“The Covenant of God with man is similar to the terms which a school headmaster lays down for the pupils. The moment a child walks into a school for the first time, he, without knowing it, enters into a covenant with the headmaster. Again, this covenant has two sides. The headmaster provides the child with all his educational needs. He appoints teachers to teach him and draws up the program. The part that the child has to play is to learn every lesson he is taught and follow every instruction he is given. Only in this way can he acquire knowledge and become mature with wisdom and understanding. When the child is ready to receive a higher level of education, the headmaster delegates a new teacher to teach him more.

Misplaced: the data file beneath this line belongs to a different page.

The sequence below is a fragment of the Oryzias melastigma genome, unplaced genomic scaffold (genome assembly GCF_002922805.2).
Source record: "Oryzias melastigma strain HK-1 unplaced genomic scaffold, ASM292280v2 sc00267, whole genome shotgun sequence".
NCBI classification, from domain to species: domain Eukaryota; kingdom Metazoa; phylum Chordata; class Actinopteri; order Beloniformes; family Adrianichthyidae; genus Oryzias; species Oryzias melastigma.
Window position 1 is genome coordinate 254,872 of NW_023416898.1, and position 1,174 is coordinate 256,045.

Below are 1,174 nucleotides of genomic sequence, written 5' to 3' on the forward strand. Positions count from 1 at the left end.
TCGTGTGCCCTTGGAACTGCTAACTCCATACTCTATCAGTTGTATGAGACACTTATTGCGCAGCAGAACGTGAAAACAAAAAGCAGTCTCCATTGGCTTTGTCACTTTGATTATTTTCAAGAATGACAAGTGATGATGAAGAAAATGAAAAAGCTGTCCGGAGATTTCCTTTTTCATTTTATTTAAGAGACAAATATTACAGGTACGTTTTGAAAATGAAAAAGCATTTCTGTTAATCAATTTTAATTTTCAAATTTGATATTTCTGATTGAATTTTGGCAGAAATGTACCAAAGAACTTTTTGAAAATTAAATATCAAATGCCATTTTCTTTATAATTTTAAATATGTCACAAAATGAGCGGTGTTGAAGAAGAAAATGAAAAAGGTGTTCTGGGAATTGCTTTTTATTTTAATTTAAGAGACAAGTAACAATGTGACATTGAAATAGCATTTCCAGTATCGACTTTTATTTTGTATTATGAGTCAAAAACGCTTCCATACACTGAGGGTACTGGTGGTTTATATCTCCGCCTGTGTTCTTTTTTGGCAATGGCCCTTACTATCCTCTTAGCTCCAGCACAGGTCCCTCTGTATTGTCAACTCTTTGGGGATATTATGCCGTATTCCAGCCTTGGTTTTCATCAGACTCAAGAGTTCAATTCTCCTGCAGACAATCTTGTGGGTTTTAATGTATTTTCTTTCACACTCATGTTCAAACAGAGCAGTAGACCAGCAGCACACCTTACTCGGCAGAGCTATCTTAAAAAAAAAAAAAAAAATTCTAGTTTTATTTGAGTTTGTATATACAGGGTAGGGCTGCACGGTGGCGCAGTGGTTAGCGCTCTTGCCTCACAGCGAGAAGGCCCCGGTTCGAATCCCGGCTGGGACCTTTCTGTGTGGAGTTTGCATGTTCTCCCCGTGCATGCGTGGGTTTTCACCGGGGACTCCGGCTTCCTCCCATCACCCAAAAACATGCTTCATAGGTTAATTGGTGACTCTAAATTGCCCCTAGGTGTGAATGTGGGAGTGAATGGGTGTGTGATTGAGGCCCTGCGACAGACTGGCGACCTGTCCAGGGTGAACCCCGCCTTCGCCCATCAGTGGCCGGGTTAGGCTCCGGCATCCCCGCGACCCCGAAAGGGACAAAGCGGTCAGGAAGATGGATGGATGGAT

“The terms of this covenant are drawn up by the headmaster alone, and the child has no say in it. Its author is strong, knowledgeable and wise, but the child, the other party to the covenant, is weak, unlettered and immature. Most arrangements made by the strong for the weak are against the interests of, and are designed to exploit, the latter. But not so in this case, because the motive of the headmaster in drawing up such a contract between himself and the child is pure. His intention is to educate the child and endow him with good qualities and perfections. If the pupil plays his part well and follows the instructions of his master, this covenant becomes the greatest blessing in his life.” —Taherzadeh, The Revelation of Bahá’u’lláh, Vol. III, 289-90
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